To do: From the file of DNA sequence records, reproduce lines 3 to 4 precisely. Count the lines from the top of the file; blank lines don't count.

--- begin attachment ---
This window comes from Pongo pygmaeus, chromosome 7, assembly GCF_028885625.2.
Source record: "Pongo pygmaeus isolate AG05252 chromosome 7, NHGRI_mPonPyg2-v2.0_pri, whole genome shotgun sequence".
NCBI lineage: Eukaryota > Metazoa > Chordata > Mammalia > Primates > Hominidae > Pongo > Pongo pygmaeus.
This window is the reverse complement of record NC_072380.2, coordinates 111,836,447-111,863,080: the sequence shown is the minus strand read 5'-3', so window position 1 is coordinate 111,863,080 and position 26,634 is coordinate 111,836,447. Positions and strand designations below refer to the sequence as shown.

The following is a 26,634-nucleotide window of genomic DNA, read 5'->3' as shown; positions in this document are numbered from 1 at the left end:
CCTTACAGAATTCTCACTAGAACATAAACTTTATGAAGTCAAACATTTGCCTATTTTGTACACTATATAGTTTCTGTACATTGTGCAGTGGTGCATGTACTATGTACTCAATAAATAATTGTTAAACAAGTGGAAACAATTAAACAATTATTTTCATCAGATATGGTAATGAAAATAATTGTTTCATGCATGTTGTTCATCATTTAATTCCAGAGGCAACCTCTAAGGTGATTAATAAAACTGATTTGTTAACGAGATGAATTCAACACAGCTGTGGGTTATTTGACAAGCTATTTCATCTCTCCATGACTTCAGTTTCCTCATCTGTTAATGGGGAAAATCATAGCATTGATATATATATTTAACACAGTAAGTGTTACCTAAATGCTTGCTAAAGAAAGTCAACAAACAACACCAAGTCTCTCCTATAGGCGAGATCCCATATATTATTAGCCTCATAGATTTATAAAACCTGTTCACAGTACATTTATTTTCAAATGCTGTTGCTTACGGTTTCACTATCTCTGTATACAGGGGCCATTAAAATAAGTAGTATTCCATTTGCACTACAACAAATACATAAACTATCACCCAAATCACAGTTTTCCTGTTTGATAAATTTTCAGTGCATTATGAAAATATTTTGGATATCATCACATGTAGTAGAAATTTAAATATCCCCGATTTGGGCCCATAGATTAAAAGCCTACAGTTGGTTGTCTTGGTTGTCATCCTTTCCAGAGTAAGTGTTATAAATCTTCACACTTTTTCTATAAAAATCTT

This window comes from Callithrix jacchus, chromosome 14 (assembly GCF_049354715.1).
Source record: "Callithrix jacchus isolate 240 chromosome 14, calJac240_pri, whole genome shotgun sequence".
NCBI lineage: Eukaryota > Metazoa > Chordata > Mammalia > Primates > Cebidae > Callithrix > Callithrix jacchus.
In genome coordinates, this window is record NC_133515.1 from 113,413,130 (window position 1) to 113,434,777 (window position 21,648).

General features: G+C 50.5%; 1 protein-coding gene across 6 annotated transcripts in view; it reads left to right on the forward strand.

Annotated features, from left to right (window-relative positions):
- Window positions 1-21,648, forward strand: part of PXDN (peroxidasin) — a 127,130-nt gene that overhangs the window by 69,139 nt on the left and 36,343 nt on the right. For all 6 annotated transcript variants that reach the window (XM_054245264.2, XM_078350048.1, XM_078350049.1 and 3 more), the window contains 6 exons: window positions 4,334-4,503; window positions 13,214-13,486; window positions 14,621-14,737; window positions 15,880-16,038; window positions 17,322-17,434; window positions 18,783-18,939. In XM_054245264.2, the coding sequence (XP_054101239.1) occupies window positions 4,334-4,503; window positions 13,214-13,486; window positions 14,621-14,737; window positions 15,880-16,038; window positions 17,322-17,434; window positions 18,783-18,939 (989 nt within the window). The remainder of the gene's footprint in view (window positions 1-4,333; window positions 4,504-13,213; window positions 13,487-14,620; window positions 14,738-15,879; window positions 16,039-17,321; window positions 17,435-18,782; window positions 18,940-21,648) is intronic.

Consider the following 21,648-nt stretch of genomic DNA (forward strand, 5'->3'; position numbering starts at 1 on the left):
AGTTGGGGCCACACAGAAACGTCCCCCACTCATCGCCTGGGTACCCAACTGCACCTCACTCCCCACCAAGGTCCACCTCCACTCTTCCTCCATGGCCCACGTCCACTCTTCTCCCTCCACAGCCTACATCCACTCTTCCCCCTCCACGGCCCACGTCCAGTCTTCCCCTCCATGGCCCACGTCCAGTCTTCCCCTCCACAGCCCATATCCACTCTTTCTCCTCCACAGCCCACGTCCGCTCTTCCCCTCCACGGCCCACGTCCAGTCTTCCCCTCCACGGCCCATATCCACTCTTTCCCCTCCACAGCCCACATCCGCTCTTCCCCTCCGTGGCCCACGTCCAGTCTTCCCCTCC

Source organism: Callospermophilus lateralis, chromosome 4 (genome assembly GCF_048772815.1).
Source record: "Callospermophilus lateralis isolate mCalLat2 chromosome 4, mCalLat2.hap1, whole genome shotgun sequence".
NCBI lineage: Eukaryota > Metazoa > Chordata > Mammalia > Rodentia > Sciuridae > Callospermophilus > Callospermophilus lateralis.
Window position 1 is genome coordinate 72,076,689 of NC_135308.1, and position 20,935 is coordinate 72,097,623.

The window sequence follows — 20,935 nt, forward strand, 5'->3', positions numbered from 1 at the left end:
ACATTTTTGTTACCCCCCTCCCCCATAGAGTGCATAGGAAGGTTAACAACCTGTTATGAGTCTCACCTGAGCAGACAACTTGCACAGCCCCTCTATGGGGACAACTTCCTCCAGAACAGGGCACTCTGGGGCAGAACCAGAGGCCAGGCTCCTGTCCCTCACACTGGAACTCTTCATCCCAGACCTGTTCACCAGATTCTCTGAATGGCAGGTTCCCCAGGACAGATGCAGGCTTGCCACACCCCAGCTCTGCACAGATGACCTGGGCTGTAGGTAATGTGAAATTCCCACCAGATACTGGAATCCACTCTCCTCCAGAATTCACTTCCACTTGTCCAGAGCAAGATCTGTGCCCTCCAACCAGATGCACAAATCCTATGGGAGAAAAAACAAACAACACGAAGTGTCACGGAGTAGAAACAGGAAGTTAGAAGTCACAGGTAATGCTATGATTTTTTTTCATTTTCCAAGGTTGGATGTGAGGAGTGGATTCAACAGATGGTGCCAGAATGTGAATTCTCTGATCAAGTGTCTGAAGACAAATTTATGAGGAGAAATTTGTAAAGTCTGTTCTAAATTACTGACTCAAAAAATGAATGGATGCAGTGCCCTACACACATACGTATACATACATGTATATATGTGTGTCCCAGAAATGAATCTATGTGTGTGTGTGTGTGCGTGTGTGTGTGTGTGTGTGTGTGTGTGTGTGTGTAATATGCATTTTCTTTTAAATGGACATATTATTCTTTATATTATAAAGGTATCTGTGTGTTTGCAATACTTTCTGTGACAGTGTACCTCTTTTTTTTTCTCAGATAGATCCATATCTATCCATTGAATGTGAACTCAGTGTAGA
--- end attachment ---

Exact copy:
NCBI lineage: Eukaryota > Metazoa > Chordata > Mammalia > Primates > Hominidae > Pongo > Pongo pygmaeus.
This window is the reverse complement of record NC_072380.2, coordinates 111,836,447-111,863,080: the sequence shown is the minus strand read 5'-3', so window position 1 is coordinate 111,863,080 and position 26,634 is coordinate 111,836,447. Positions and strand designations below refer to the sequence as shown.